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Customer reviews

4.6 out of 5 stars
91
4.6 out of 5 stars
When Christ and His Saints Slept (Eleanor of Aquitaine Trilogy 1)
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on 6 September 2017
I bought the paper back of this book when it was first published and have enjoyed reading it many times. Unfortunately my eye sight is not as good now and have not been able to read it for many years. What a joy it has been to be able to read it again on Kindle. Miss Penman's beautiful writing covers this dreadful period of our history known as The Anarchy with such obvious research and has made it so interesting. I still feel so sorry for The Empress. She was a very much misunderstood person and her one fault seems that she was born a woman. Everyone took a risk with Stephen who was a lovely man, a brilliant battle commander but a terrible king. Surely Maude could not have done worse, but she was never given the chance. So many dead, so much blood which lasted for almost 19 years. Everything fell apart for Maude after the death of her beloved Robert. She returned to Rouen and continued to fight for Henry. This book finishes with Henry and Eleanor still very much in love and with a young family and the majority of their long, turbulent lives in front of them. Although Eleanor had times when she didn't like Henry very much, I don't think she ever stopped loving him. Can not wait to reread the next book. A great book, beautifully written.
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on 12 October 2017
Again Sharon Penman brings to life the story and clash of wiles of Stephen and Matilda as they vie for control of Norman England. Both struggle to hold onto power and unleash misery and heartache on the people as they fight each other through the years. Matilda was the legitimate successor to her father Henry 1st but at the time a woman was not considered strong enough to rule so her cousin Stephen sized power before she could return to England and got his hands on the treasury giving him the resources to bribe and pay for support. However Matilda was not to be put off and fought him every inch of the way. The author conveys the rich tapestry of life in Norman England and brings the characters to life as they weave in and out of the story. It lives up to its title.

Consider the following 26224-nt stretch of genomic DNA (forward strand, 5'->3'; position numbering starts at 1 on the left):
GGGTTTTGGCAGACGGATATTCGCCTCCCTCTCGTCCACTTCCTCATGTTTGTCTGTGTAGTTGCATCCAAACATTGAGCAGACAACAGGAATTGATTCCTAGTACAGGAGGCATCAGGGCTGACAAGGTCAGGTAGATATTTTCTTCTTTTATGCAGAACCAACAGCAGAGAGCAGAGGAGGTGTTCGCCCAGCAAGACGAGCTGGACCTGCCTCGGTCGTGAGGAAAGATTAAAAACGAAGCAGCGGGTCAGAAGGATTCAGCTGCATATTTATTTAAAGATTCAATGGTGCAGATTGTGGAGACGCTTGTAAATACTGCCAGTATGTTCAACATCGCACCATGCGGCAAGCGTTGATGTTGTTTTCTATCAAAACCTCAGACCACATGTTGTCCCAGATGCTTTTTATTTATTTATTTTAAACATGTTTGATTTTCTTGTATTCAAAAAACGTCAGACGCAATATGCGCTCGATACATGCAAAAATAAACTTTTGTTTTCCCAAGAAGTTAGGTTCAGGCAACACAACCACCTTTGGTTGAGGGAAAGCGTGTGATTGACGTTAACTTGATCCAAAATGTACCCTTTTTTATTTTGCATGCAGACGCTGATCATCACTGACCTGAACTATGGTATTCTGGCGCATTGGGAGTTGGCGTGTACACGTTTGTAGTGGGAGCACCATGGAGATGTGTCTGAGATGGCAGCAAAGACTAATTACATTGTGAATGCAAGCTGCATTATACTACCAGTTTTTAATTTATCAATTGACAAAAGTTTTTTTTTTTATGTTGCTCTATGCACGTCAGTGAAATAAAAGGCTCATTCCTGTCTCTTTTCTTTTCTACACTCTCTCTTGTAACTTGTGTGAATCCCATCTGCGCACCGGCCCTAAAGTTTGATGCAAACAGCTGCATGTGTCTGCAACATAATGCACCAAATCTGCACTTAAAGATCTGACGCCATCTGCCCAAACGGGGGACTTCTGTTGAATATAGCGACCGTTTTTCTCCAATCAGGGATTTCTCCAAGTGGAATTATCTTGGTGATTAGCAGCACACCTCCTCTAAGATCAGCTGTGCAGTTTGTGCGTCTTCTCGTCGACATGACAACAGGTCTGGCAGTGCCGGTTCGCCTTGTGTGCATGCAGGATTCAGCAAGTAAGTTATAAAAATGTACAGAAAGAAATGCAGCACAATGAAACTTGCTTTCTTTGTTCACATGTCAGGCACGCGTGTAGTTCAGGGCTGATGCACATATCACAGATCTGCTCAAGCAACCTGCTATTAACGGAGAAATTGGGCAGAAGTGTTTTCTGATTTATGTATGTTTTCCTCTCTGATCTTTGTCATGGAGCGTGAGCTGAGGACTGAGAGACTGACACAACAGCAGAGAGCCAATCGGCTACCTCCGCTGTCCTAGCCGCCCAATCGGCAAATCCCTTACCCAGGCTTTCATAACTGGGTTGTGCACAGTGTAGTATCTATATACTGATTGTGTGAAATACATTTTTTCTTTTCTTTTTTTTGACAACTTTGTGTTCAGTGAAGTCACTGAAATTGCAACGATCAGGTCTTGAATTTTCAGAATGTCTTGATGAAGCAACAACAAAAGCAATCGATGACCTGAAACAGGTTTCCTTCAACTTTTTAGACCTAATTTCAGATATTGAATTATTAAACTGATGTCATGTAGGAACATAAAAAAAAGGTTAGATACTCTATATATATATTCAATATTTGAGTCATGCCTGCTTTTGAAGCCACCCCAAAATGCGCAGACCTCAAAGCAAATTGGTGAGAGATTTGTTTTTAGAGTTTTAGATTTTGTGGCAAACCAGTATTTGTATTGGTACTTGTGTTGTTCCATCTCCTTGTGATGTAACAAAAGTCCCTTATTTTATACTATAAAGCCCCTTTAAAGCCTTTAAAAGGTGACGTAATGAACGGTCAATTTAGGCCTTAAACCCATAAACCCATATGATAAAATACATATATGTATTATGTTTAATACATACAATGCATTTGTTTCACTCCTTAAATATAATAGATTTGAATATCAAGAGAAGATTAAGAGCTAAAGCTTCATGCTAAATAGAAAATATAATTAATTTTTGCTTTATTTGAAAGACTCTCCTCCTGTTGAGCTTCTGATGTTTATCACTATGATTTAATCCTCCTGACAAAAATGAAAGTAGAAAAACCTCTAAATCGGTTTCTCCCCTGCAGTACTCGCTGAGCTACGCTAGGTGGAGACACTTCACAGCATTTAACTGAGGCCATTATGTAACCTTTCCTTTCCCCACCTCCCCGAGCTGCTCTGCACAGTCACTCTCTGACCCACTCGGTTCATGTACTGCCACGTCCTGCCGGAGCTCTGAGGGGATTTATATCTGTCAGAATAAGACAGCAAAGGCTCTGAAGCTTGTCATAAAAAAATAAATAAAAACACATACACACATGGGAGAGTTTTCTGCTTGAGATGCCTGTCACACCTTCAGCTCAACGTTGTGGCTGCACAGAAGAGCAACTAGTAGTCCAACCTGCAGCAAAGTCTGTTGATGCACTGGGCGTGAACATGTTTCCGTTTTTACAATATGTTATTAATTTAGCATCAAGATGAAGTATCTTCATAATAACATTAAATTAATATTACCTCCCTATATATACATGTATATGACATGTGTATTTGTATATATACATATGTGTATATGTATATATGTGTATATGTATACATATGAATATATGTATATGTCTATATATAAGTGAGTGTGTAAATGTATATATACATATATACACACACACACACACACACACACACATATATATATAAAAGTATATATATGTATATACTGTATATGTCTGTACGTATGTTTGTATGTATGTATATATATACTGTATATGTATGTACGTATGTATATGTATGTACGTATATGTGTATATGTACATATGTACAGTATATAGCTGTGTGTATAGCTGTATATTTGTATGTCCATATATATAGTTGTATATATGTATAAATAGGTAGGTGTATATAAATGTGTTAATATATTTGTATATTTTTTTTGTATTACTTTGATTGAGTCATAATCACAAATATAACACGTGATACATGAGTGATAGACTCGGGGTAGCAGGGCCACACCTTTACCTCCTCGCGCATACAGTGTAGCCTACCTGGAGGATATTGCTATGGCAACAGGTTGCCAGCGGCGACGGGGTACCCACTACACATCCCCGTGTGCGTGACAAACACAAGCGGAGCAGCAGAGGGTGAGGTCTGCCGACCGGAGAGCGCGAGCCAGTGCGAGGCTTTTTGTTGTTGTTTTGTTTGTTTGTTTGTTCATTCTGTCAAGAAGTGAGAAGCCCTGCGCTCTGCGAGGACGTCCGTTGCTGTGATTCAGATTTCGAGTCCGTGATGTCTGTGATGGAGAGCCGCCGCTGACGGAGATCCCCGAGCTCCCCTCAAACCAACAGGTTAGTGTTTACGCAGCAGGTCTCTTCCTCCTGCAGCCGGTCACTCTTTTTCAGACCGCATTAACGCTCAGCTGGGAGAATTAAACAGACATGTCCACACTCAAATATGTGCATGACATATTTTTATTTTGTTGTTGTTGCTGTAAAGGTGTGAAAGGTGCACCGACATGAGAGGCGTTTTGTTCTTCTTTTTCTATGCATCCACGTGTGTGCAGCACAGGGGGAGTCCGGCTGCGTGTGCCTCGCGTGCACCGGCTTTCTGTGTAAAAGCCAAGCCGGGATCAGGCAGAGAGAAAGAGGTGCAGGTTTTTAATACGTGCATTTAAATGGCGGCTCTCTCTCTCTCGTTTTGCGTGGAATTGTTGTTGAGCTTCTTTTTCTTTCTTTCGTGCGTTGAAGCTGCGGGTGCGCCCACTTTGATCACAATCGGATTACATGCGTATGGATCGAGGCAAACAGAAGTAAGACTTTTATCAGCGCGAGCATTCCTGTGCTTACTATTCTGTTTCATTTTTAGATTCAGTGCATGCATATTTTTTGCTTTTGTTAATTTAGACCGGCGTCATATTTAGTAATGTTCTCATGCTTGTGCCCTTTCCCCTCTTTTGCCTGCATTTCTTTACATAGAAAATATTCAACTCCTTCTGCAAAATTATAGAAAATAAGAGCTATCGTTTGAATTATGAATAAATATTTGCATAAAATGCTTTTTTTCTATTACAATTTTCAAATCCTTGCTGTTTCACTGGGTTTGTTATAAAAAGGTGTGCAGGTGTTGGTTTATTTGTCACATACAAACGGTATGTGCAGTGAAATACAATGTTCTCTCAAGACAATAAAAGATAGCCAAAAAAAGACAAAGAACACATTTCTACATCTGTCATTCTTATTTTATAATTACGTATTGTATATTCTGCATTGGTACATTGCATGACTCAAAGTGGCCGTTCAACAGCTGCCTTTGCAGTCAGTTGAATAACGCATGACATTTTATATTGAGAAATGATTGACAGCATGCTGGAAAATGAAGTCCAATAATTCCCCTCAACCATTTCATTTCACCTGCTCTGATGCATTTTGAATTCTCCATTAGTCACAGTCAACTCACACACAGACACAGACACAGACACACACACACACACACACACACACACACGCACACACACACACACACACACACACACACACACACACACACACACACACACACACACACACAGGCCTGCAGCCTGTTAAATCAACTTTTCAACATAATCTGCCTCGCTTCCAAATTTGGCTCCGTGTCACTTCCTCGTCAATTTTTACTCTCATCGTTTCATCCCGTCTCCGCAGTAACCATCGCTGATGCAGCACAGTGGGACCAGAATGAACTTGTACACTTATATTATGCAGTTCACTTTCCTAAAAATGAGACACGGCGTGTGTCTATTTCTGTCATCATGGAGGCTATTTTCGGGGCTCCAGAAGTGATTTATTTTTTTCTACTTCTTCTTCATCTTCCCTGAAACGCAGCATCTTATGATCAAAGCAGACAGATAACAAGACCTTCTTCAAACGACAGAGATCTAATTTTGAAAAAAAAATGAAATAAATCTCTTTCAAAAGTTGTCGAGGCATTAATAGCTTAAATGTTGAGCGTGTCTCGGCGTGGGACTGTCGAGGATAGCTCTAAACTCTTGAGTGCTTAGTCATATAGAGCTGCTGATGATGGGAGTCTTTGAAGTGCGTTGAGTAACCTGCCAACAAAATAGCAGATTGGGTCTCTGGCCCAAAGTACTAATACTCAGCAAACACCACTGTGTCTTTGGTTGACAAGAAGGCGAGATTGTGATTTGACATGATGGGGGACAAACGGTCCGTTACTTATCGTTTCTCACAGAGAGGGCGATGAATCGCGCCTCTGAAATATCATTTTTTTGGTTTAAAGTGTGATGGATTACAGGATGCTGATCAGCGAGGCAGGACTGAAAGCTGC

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on 27 May 2014
What a fantastic read! Medieval life in all of its glory (if that is the correct word). How can one review, as an ordinary reader, such a magnificent and erudite tome? The detail is outstanding and all-encompassing. I would not presume to say nothing but you MUST READ THIS BOOK. You will not regret the time.
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on 2 July 2017
The book came well wrapped and very clean, I must add I dont like dirty paper.of any kind, I suppose by now the huge amount of books that
I've ordered you will realise it's going to take me some time to get through them all Thankyou Roger Alden.
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on 31 August 2017
Great read
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on 25 June 2017
Gripping read, is well written and filled in lots of gaps in my knowledge of King Stephen's rise and fall.
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on 26 July 2017
Well written. Sharon brings the historical to life and has me absorbed and eager to see what happens next.
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on 17 April 2017
Wonderful. Am on my third time of reading it !
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on 14 March 2017
While I much enjoyed The Sunne in Splendour, I found this book difficult to read and believe in. The characters seemed like pastiches - modern masks on medieval faces don't work at all for me. The introduction of new historical personages was somewhat chaotic and confusing. The author's language at times was sloppy and incredible ... as a previous reviewer mentioned, the inclusion of 'certes' at the end of sentences was inaccurate and annoying.
I did not feel the author's interest in the main characters, as I did in 'The Sunne ..' therefore the book seemed somewhat stagnant and undynamic. I have the other books in the Eleanor trilogy and can only hope that they read better than this one.
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on 30 January 2007
truly a time when Christ and his Saints slept. A fascinating, complicated tale with a huge cast of characters, many with similar names. It was hard to keep track of at times, a list of who's who at the front of the book would have been helpful, as SKP did in the next book, Time and Chance.

The characters were well written, and I appreciated that neither Stephen (who did steal the crown) nor Maude were written as black and white/evil vs. saint -- all had flaws in their characters. Adding the fictional Ranulf gave a nice perspective to the tale. I also appreciated the way the author brought us the viewpoints of the common folk, who didn't care who ruled, as long as there was peace.

The first 2/3 of the book are mostly about the civil conflict between the two parties and can drag on a bit, but the last part when Henry started coming into power and married Eleanor of Aquitaine the sparks were fairly flying off the pages. I am now starting on Time and Chance and eagerly awaiting more on this dynamic pair.

As I said, a great book to read. It isn't quite Here be Dragons, et al but enjoyable all the same.
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